How can I get an M-11 Visa based on my self-employment income?

I've been searching far and wide about this so hopefully someone here can help me out.

I'm a self-employed American, and all my clients are in the United States. Currently, I'm living in Bogota on a tourist visa. I would love to stay in Colombia long-term, so I've been checking out my visa options.

The visa that seems to fit my situation best is the M-11 Rentista Visa, which requires at least 10 times the minimum wage in Colombia per month. I've read that the minimum wage in Colombia right now is about $263, so I would easily qualify. My two potential problems are:
-My income isn't exactly the same every month. While it's always more than the minimum, I'm wondering if not having a fixed income amount could disqualify me.
-I've read from some sources that income doesn't qualify you for this visa, and that it needs to be something passive, like money from rental properties or a pension. Is this correct?

I think I could get around the first problem by setting up an S Corp in the US. If I did that, then I could pay myself a fixed salary from the S Corp. I'm not sure what to do if my income won't qualify me for the visa, though.

Does anyone have suggestions on how to qualify for this visa, or are there alternative options I should look at? I know that I could sign up at a school and get a student visa, but I'd really rather avoid that. I don't need schooling at this point and it would just cost me time and money.


Dear LD,

Welcome to the Colombia forums of ....

You may be woefully uninformed about the Colombia Rentista visa.

I had the Rentista visa from 2017-2018.

Various concepts you expressed about qualifying with rental income or using a USA S corporation or qualifying with self-employment income probably do not comply with the real qualifications. 

Contact Langon Colombia law firm or attorney Christophe Moeller aka Moller .. to sort out your situation for the best results.

Your best move may be to invest about 25,000 US into Colombia rental real estate that is specially packaged for visa-seekers to meet the investment minimum threshold.

Snowbird option:  avoid potential worldwide taxes on your income by living in Colombia about 180 days a year.  If you already pay hefty USA income taxes, that's likely deductible in Colombia, negating the need for snowbird living.

cccmedia in Bogota

Hello cccmedia,

Thanks for the reply and the suggestions. I am confused about the requirements for the rentista visa. MedellinLawyer and MedellinGuru both say that payments from rental properties would qualify but salaries would not. The Cancelleria de Colombia simply says that this visa requires income certified by a public entity or private entity, hence why I thought that creating my own company may suffice.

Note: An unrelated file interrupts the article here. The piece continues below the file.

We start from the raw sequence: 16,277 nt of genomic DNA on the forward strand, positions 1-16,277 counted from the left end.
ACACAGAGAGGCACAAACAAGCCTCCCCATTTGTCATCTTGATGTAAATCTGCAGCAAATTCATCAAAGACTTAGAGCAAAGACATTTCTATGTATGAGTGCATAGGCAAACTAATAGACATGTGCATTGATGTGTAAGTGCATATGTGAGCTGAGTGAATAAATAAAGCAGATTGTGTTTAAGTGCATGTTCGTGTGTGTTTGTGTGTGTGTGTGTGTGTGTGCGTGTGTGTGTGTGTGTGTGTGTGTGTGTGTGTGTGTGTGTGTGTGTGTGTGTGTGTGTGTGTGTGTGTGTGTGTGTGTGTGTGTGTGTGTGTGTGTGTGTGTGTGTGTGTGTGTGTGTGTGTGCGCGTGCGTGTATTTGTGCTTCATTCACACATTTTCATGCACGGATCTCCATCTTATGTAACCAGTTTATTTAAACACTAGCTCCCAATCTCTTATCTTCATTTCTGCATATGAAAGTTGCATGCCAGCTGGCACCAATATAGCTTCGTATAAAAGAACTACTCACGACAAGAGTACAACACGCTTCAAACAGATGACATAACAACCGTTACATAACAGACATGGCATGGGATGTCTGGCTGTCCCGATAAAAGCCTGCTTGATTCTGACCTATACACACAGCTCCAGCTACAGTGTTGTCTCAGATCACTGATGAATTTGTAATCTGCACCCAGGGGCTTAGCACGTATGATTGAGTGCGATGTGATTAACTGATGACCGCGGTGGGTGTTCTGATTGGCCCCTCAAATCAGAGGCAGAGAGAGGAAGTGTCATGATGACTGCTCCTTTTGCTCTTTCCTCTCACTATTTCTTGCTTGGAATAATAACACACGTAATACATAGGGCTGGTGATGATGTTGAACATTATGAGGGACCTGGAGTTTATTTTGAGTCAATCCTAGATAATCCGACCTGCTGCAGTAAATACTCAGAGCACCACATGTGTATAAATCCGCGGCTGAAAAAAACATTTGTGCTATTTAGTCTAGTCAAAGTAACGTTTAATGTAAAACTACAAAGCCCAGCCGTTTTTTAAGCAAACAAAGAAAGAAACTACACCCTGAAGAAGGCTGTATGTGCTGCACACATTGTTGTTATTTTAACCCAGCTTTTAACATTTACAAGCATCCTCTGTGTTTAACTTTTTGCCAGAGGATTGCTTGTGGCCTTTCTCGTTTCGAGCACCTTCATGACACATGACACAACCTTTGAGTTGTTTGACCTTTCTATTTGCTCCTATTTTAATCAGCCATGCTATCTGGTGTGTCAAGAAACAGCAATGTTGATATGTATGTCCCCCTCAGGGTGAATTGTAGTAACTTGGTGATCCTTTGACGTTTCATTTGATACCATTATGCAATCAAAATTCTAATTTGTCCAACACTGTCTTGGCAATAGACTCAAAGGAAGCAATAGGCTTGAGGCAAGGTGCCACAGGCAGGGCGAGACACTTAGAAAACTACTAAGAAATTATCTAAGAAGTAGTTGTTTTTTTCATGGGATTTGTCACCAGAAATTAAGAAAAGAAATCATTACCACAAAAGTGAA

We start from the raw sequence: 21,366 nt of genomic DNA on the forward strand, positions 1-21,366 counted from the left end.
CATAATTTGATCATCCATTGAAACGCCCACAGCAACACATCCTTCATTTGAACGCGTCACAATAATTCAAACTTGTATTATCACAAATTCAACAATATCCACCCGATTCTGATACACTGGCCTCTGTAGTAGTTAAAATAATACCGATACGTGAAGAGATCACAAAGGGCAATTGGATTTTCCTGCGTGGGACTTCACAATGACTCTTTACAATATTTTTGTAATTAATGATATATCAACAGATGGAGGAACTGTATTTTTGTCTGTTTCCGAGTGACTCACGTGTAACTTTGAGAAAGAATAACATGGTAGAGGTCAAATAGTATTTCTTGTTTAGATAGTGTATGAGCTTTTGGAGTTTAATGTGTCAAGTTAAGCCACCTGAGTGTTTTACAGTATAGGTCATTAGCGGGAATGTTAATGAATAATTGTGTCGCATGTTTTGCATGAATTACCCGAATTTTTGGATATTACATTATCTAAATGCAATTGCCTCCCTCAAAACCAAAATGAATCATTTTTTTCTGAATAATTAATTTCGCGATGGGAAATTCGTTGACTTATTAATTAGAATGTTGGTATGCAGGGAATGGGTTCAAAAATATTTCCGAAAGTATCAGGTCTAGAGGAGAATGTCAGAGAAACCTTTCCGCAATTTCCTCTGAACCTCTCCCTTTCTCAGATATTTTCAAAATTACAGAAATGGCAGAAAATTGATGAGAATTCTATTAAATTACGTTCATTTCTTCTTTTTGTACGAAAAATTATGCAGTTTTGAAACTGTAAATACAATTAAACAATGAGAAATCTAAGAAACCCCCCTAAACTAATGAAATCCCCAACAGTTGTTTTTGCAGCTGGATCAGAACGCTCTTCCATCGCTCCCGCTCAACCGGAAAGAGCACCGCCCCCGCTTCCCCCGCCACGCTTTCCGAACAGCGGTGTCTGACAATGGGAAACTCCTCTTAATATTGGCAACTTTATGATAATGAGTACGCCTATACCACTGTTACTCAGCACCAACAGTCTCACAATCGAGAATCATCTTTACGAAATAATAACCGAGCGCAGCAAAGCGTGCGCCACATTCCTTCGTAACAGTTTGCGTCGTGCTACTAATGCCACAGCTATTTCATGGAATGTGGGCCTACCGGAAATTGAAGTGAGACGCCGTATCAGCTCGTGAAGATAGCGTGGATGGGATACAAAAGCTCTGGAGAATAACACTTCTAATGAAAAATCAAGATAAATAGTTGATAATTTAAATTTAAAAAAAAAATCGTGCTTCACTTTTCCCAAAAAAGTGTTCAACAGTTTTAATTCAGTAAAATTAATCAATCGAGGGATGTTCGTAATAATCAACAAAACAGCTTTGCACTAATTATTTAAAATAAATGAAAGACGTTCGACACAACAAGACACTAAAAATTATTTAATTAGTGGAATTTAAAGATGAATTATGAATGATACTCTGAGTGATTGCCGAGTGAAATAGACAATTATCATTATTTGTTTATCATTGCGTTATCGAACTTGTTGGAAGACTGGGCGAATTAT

Since you've gotten this visa before, do you know what kinds of income sources would qualify?

Run this question by the attorney, but I strongly doubt that self-payments or rental income is legit for this purpose.

Rental income is affected by the realities of deadbeat tenants, vacancies, evictions, etc. and is thus not reliable in the same way as annuities or trust income.


This space reserved for future upgrades.

"Visa eligible" investments in packaged real estate, starting at 25,000 US, (as discussed in my first post on this thread) can be found at ...


Thanks again! I sent an email to the Cancelleria about what type of pay works for this visa, I'll see what they say and also check with the lawyers you mentioned.

I'm considering the investment package option as well. It would be more of a hassle because I'd have to see other investments, but if that's my only option then that's what I'll do.

I received a Rentista visa last year using my self-employment income and my Canadian corporation. I did it all myself and it was fairly straightforward. The letter is the most important part and having it translated, notarized, and legalized was the most difficult step for me.

I would suggest setting up a corporation, adding a friend or family member as a director, and writing a letter signed by your director saying that the corporation is paying you a set amount each month.

In my case, I was the sole director of my corporation so I added a friend temporarily as a director and had him sign my letter. You could also just write the letter on your own behalf, but I don't think it'll look as legitimate.

You would then have the letter translated and legalized/apostilled for the Colombian government to accept it.

For supporting documentation, you should include the articles of incorporation and bank statements.
You should include 6 months of bank statements which show you receiving the amount from the corporation. The supporting documentation does not need to be translated or legalized.

It would be easier prove you are receiving this income if you have a secondary business bank account paying your main personal account.

Appparently you can do.most of your visa aplicación online one and dont need a lawyer or even. a facilitator if you live in Bogota. … visa-guide

BTW for a rentista visa you have to document  that you have 11 times salario mínimo.Documentation from invoices, bank accounts and  /or financial institutions have to be notarized in US and apostolized or autheticated by the Colombian condulate.
All documents, including financial statements and passport have to be translated by Colmbia Government approved translator

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